No “words of knowledge” on Bishop George Bell’s innocence, Archbishop Welby?
When you hear a media fanfare of brass, clashing of cymbals and thumping of tambourines panegyrizing Justin Welby like a Roman princeling in Ben Hur, you know that one of two possibilities have come to pass.
First, there has been a big stink, and Welby’s media flunkeys are masking the pong with a good news story. Second, a skeleton is going to tumble out of Welby’s wardrobe, and dance on a tin roof at Lambeth Palace and Justin’s witch doctors are banging their tom-toms and trying to distract you from the real story.
Now you know why wily Welby timed the “tongue speaking” interview just before the Briden report exonerating Bishop George Bell of molesting a child was released on Thursday.
In a fit of sheer intemperance, the Archbishop of Canterbury had besmirched and tarnished the good name of the former Bishop of Chichester by insisting that Bell, who had been dead for nearly sixty years, was guilty of pedophilia, even after the publication of the independent Lord Carlile Review, which slapped the Church of England for rushing to judge the deceased bishop. Welby said Bell was “accused of great wickedness” and apologized only “for the failures of the process.”
Now, in his 24-page report, Timothy Briden has concluded that the allegations against the saintly bishop are completely “unfounded.” This is Welby’s most humiliating climbdown since he pronounced with blind hubris that “a significant cloud” hung over Bell’s name and refused to retract his calumny even after seven leading historians wrote to him calling his claims “irresponsible and dangerous” and urging him “to repudiate what you have said before more damage is done.”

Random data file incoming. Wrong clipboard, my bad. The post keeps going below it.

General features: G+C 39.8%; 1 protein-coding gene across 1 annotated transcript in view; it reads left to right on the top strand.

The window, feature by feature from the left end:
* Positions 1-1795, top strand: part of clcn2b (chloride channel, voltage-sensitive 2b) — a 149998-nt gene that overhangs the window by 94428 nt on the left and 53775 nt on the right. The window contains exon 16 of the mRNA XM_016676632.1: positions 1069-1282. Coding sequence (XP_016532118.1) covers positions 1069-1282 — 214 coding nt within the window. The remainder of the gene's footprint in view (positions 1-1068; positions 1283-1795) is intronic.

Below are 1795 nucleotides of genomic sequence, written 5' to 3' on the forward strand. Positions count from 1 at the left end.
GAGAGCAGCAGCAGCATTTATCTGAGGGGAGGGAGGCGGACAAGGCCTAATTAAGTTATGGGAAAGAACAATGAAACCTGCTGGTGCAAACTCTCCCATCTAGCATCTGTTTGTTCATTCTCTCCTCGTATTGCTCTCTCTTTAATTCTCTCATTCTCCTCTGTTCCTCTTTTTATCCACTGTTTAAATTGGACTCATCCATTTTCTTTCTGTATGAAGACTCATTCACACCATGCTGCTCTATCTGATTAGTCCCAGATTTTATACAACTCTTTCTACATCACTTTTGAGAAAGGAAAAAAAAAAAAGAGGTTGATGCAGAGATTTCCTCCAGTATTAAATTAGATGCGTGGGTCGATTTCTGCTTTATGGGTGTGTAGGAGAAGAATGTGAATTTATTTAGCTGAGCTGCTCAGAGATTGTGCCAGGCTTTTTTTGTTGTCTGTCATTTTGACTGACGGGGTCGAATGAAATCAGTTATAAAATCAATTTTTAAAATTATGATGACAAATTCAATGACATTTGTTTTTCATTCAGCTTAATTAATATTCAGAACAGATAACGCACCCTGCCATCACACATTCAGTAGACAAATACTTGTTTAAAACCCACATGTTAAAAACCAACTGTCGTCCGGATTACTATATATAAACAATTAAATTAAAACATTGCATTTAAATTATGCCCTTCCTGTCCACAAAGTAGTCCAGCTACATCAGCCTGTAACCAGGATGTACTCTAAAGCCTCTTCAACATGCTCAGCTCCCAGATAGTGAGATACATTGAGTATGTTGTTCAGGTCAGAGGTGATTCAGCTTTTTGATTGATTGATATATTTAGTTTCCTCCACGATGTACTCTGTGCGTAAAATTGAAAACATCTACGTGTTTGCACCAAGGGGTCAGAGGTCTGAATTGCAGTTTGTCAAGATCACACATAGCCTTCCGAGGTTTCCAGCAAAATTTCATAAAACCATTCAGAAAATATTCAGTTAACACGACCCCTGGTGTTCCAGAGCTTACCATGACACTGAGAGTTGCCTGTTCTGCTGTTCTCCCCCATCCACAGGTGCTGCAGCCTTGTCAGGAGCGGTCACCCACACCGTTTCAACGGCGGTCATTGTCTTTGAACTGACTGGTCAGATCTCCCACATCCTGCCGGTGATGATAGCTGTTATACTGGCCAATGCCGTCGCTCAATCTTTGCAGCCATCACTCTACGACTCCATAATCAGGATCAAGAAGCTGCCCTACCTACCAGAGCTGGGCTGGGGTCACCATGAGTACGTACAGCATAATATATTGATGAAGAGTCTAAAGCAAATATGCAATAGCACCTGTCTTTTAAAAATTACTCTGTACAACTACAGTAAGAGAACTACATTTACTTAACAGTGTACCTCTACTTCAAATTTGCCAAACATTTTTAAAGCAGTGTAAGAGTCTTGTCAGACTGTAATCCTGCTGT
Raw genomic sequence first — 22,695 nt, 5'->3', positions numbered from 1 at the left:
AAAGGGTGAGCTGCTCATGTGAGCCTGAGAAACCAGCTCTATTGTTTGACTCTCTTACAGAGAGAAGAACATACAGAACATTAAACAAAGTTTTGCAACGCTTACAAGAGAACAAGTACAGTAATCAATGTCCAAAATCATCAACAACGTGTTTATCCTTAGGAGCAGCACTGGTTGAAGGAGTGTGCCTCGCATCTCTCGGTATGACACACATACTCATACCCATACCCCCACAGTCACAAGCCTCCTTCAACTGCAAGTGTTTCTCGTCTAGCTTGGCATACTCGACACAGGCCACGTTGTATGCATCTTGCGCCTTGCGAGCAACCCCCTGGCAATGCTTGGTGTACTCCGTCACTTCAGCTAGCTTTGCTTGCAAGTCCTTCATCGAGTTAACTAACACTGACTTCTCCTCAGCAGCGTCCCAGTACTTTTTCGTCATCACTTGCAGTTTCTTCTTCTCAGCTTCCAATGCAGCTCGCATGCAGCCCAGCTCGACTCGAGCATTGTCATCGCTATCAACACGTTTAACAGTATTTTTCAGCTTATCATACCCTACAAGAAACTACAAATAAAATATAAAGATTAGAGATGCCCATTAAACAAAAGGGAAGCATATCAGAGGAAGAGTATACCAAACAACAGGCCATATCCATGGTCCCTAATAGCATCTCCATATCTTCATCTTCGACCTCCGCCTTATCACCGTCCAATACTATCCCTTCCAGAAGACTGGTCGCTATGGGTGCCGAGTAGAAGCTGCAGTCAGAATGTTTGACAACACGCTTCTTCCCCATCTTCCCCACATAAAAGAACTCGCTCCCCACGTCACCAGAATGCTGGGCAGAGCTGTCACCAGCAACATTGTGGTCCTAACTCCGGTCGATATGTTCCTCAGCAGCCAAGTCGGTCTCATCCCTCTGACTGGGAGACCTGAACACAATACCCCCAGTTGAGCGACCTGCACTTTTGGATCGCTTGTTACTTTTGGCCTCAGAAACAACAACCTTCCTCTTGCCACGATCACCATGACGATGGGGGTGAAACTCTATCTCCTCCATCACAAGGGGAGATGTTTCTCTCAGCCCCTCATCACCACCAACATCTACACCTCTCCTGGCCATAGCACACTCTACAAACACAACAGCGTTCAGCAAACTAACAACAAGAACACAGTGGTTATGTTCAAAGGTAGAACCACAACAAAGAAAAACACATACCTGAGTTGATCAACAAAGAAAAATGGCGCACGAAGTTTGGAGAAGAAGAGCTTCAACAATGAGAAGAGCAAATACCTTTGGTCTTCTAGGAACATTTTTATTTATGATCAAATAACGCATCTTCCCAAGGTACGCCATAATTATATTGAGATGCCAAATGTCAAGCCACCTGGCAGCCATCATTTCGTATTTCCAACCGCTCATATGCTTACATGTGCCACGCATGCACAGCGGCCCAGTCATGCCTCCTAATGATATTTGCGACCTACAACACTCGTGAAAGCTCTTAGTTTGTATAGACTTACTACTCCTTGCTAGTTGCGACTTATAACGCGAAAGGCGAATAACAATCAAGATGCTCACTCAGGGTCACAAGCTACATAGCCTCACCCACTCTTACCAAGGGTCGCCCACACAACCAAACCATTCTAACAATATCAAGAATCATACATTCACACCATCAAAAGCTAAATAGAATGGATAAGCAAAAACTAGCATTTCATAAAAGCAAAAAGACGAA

Welby has been forced to eat humble hummus and has demonstrated a degree of contriteness. “I apologize profoundly and unconditionally for the hurt caused to these people by the failures in parts of the process and take responsibility for this failure,” he said. The people he is referring to are Bell’s relatives, colleagues, supporters, and those who looked up to Bell.
I count myself privileged to be one of the Bishop’s supporters—having written a number of columns defending the good and godly cleric and having the honor of being the speaker at the first Rebuilding Bridges Conference at Church House (the Church of England’s HQ) in defense of Bishop Bell.
Even here the authorities hounded us. On the eve of the conference, the Church of England released a statement claiming that its “National Safeguarding Team has received fresh information concerning Bishop George Bell. Sussex Police have been informed, and we will work collaboratively with them,” albeit insisting that, “As this is a confidential matter we will not be able to say any more about this until inquiries have concluded.”
The conference went ahead thanks to Richard W. Symonds, founder of the Bell Society, who with courage, determination and moral fiber invested his time, money and energies into seeking the restoration of Bishop Bell’s reputation.
So let’s return to Welby’s pre-emptive interview with Premier Radio where he let us into his prayer closet and revealed how he prays in tongues at 5 am every day. The Archbishop also disclosed how he heard God’s voice: “I expect to hear from God through other people with words of knowledge or prophecies—some of which I am unsure about, others I can sense there being something of the Spirit of God.”
The apostle Paul mentions this spiritual gift in his first letter to the Corinthians. “For to one is given the word of wisdom through the Spirit, and to another the word of knowledge according to the same Spirit.” In his dependence on God, the Archbishop uses both categories of intelligible utterance (wisdom, knowledge, prophecy) and inspired ecstatic utterance (tongues, interpretation).
What is this “word of knowledge”? Some scholars suggest that Paul “has in mind a supernatural endowment of knowledge, factual information that could not otherwise have been known without the Spirit’s aid,” writes Gordon Fee, while “others see it as referring to something more akin to inspired teaching, perhaps related to receiving Christian insight into the meaning of Scripture.”